We have been transparent with the world. We declassified our intelligence about Russia’s plans so there could be no confusion and no cover up. Putin is the aggressor. Putin chose this war. And now his people will bear the consequences of his decision to invest in war rather than in them.
Transatlantic Unity and Resolve Stronger Than Ever
Putin’s goal of dividing the West has failed. In the face of one of the most significant challenges to European security and democratic ideals since World War II, the United States and our Allies and partners have joined together in solidarity. We have united, coordinating intensively to engage as one with Russia and Ukraine, provided assistance to Ukraine, developed a broad response, and reaffirmed our commitment to NATO.
Putin has failed to divide us. Putin has failed to undermine our shared belief in the fundamental right of sovereign nations to choose their destiny and their allies. And Putin will fail to erase the proud nation of Ukraine.
The next few days, weeks, and months will be incredibly difficult for the people of Ukraine. Putin has unleashed great suffering on them. But the Ukrainian people have known 30 years of independence, and they have repeatedly shown they will not tolerate anyone who tries to take their country backwards.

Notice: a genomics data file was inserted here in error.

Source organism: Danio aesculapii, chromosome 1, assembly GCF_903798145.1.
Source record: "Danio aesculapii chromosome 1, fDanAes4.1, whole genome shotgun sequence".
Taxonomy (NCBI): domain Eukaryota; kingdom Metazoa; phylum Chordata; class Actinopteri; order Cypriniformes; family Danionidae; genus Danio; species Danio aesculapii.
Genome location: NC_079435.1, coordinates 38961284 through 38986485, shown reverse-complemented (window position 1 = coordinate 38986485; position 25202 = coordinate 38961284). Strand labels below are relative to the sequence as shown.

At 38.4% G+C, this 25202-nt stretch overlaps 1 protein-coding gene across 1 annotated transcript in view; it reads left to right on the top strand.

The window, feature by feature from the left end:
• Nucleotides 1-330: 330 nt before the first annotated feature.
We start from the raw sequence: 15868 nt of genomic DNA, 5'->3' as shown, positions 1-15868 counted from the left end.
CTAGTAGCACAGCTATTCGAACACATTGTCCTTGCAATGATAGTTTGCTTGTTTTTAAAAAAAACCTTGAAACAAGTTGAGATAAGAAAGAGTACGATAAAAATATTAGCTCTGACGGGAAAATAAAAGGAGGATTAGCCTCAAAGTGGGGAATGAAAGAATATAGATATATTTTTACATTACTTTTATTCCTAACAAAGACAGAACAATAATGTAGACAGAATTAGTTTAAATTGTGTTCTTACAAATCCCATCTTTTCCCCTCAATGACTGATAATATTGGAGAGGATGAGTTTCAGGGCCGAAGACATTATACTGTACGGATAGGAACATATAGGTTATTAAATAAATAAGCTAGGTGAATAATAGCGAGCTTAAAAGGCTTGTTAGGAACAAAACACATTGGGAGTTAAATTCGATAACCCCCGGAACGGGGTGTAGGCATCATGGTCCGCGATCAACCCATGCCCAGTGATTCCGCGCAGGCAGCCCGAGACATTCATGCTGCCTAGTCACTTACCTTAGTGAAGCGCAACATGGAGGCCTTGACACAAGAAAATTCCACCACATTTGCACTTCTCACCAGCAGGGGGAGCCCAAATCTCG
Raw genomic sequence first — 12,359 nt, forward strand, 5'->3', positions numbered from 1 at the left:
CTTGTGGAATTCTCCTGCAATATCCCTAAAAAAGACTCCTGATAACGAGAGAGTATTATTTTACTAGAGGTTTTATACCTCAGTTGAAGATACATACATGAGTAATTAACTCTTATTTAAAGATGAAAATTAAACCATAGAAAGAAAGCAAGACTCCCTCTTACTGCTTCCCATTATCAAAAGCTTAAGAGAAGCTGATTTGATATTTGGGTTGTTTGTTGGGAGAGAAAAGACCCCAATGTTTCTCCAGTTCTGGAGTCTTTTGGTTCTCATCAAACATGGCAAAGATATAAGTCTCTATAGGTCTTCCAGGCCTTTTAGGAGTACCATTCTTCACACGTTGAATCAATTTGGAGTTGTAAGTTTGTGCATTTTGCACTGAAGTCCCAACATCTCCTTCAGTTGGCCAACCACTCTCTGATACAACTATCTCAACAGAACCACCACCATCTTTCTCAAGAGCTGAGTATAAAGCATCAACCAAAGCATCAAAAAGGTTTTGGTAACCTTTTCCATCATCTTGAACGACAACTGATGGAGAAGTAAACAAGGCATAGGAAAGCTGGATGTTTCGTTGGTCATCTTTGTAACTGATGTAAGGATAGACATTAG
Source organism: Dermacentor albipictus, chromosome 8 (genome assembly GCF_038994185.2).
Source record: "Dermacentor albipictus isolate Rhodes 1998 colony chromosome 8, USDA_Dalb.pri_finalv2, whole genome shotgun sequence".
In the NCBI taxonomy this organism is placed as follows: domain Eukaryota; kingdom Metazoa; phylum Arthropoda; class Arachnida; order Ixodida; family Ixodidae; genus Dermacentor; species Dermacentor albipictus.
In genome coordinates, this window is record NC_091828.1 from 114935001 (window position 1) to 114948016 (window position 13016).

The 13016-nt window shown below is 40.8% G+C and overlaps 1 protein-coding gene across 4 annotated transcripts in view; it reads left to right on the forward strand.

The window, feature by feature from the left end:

The world is watching this conflict closely, and if Russian forces commit atrocities, we will explore all international mechanisms that could be used to bring those responsible – whether members of the military or their civilian leadership – to account.
Putin’s aggression against Ukraine will cost Russia profoundly, both economically and strategically. The Russian people deserve better from their government than the immense cost to their future that this invasion has precipitated.
Liberty, democracy, and human dignity are forces far more powerful than fear and oppression. In the contest between democracy and autocracy, between sovereignty and subjugation, make no mistake: Freedom will prevail.